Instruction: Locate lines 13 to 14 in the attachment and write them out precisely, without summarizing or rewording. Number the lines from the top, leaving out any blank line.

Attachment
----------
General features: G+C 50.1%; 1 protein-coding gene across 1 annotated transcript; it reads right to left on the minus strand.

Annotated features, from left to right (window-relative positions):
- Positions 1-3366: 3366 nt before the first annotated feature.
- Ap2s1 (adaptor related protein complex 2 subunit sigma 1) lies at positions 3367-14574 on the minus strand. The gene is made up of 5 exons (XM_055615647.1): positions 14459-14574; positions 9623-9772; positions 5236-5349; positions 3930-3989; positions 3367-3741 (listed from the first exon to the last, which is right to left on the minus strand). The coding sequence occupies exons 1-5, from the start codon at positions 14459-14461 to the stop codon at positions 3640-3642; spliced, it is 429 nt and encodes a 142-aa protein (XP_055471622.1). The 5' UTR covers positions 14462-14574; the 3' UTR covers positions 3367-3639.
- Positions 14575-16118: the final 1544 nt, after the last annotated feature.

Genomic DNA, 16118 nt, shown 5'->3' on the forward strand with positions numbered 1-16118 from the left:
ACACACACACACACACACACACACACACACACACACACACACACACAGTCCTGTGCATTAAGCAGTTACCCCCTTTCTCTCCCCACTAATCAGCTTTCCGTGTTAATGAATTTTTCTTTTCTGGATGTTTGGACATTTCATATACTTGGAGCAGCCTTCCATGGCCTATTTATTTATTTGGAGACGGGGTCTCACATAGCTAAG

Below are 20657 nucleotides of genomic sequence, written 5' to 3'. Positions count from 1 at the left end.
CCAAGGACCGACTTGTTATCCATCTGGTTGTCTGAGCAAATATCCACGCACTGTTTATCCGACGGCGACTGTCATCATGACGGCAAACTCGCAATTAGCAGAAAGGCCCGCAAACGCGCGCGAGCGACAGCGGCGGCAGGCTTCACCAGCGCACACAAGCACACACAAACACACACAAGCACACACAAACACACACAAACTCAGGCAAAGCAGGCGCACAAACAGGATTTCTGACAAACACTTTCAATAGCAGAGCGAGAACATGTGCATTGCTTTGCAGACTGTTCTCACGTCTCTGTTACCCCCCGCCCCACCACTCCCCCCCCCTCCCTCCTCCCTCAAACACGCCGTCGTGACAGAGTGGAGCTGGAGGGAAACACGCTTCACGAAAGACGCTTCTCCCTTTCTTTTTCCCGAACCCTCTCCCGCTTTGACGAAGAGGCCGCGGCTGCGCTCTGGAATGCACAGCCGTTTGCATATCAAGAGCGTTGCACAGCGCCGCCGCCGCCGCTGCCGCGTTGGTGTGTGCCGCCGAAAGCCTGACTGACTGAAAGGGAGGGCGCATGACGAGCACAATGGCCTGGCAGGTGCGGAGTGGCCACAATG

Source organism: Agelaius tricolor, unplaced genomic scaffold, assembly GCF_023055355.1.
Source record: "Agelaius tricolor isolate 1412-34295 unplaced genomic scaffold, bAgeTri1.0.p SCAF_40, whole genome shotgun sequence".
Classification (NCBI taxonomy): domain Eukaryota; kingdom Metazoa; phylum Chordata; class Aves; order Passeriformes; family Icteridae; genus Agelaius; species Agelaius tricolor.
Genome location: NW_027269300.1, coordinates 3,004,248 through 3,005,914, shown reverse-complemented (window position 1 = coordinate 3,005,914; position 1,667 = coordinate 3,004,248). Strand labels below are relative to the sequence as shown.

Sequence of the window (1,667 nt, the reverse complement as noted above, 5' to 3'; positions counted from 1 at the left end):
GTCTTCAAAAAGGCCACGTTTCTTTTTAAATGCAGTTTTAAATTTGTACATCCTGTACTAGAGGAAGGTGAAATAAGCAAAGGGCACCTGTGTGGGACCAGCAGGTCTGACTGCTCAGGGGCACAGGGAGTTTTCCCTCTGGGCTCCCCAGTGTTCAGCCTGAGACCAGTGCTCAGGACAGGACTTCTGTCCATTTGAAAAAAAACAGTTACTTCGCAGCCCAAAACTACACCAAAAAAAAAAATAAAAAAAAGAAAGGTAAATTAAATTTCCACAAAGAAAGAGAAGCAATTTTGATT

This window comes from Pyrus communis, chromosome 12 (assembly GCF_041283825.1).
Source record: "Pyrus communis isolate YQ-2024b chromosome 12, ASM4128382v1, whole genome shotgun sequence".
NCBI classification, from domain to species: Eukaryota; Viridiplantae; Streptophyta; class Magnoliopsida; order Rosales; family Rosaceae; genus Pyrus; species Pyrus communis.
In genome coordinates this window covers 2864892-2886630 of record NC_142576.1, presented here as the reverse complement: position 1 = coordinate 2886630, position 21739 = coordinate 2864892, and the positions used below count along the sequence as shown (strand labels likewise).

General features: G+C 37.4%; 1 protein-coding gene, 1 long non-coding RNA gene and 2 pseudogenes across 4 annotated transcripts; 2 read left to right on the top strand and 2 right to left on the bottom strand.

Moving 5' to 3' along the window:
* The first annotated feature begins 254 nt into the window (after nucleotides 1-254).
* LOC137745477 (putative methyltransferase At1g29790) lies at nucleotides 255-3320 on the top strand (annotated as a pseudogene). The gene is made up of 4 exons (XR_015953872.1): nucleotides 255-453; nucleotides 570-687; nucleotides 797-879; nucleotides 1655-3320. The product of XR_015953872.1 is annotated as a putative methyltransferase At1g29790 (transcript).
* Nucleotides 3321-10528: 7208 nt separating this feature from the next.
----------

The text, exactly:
Genome location: NW_027269300.1, coordinates 3,004,248 through 3,005,914, shown reverse-complemented (window position 1 = coordinate 3,005,914; position 1,667 = coordinate 3,004,248). Strand labels below are relative to the sequence as shown.

Sequence of the window (1,667 nt, the reverse complement as noted above, 5' to 3'; positions counted from 1 at the left end):